• If you wish to view the resource you have selected in a more in-depth manner, click on the hyperlink labeled click for website and you will be directed to the website for that resource.
  • If you want to be added to this map, have your information updated, or would like to be added to the Comprehensive Suicide Prevention email listserv, please complete this brief survey. Note: If you would like to add/update suicide prevention information and be added to the email listserv, please fill out the survey one time for each purpose.

2015 N.C. Suicide Prevention Plan

2015 North Carolina Suicide Prevention PlanThe 2015 N.C. Suicide Prevention Plan (PDF, 4.1 MB) is the result of a collaborative 16-month process among staff members within the Division of Public Health’s Injury and Violence Prevention Branch, the University of North Carolina Gillings School of Global Public Health’s Department of Health Behavior, and the Division of Mental Health, Developmental Disabilities, and Substance Abuse Services. Utilizing the input of approximately 180 diverse suicide prevention stakeholders, the plan’s primary purpose is to empower all North Carolinians with knowledge and to highlight examples of the actions they can take to reduce suicide. An Executive Summary (PDF, 1.4 MB) of the plan and a presentation of data (PDF, 676 KB) included in the plan are also available.

 General Suicide Prevention Information

What is suicide?

Suicide is defined as when a person intentionally ends their own life. Suicide is the second leading cause of death for youth in North Carolina ages 10 to 18, and the third leading cause of death for those ages 19 to 34. Suicide deaths are only part of the problem. More people survive suicide attempts than those who die. They are often seriously injured and need medical care. Most people feel uncomfortable talking about suicide. Often, victims are blamed, and their friends, families, and communities are left devastated.

What are the risk factors for suicide?

According to the CDC, a combination of situations can contribute to the development of suicidal thinking.. Risk factors can increase the likelihood of suicide but may not be a direct cause.Risk factors for suicide include, but are not limited to:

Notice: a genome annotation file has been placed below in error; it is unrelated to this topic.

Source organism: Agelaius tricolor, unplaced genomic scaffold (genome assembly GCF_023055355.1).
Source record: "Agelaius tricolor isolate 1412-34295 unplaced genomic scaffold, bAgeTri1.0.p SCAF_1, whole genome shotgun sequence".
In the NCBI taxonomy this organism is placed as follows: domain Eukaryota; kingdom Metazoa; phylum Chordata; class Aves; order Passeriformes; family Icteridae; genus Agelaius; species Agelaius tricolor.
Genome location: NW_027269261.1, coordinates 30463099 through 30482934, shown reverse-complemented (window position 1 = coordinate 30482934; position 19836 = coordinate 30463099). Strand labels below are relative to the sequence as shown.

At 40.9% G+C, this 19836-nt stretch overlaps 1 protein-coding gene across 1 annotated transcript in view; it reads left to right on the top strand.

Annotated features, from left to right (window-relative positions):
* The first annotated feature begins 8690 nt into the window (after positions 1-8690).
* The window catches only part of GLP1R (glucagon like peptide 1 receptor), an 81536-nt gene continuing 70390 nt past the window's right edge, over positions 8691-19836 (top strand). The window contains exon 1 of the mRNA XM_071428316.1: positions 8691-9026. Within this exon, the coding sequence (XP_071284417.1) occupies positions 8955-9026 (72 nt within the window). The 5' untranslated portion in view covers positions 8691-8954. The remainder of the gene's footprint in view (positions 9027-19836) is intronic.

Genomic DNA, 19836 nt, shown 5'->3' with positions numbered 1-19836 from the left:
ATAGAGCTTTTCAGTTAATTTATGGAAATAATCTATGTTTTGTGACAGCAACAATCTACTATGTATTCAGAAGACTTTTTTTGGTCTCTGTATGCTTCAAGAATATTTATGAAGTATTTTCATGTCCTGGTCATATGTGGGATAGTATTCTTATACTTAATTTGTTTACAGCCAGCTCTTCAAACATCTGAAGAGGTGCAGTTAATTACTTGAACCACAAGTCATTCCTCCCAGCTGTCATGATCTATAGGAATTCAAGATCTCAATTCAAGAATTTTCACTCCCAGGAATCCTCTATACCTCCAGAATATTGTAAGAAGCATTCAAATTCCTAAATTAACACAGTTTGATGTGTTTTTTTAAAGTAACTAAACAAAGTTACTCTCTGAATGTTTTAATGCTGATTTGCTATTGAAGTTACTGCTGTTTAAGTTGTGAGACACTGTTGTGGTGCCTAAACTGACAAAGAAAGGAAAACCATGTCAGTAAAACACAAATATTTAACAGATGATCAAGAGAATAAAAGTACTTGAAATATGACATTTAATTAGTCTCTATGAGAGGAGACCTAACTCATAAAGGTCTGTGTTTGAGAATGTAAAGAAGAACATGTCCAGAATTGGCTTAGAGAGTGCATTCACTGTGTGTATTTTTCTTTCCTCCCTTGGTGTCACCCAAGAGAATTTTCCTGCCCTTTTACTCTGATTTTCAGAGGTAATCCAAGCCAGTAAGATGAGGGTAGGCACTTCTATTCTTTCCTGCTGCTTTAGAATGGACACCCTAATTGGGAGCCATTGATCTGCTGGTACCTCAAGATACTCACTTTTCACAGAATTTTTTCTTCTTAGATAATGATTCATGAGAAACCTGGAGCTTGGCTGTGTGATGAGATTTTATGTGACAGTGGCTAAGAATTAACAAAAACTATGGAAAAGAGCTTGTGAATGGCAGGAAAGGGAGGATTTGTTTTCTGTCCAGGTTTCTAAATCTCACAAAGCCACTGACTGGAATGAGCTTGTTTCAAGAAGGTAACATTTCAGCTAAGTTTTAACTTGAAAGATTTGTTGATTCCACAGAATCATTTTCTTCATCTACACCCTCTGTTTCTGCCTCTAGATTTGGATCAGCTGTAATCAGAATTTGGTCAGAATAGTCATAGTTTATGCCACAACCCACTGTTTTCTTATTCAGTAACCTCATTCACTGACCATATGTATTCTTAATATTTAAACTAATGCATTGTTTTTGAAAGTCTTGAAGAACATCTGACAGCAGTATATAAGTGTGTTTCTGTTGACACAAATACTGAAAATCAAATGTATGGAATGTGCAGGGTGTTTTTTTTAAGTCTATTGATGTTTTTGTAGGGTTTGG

• Previous suicide attempt
  • Mental illness such as depression
  • Social isolation
  • Substance use disorder
  • Job problems or loss
  • Impulsive or aggressive tendencies


  • Adverse childhood experiences, such as child abuse and neglect
  • Bullying
  • Family history of suicide
  • Sexual violence
  • Intimate partner problem


  • Barriers to accessing health care


  • Stigma associated with mental illness or help-seeking
  • Easy access to lethal means among people at risk (e.g., firearms, medications)

Note: These are only some of the risk factors for suicide. To learn more, visit the CDC's risk and protective factors and suicide prevention pages.

 Youth Suicide Prevention

Youth Suicide Prevention Overview

Youth suicide is a serious public health problem that can have lasting and significant effects on youths and their families, peers and communities. Causes of suicide among youth can be complex and involve many different factors. Suicide can be prevented by addressing an individual’s risk factors, teaching resilience, promoting connectedness, reducing feelings of isolation and restricting access to lethal means. Youth serving providers such as schools can learn to identify and assist those at risk, reduce stigma and promote help seeking and provide linkages to care.

Youth Suicide Prevention Initiatives

In 2008, North Carolina was awarded the Substance Abuse and Mental Health Services Administration (SAMHSA) Garrett Lee Smith Memorial Act Youth Suicide Prevention Program, to address suicide among 10-24 year olds in North Carolina. The grant ended in 2015 and led to creation of the It's OK 2 Ask" website and provides suicide prevention trainings to communities. The program continues to provide technical assistance and subject matter expertise to youth serving entities.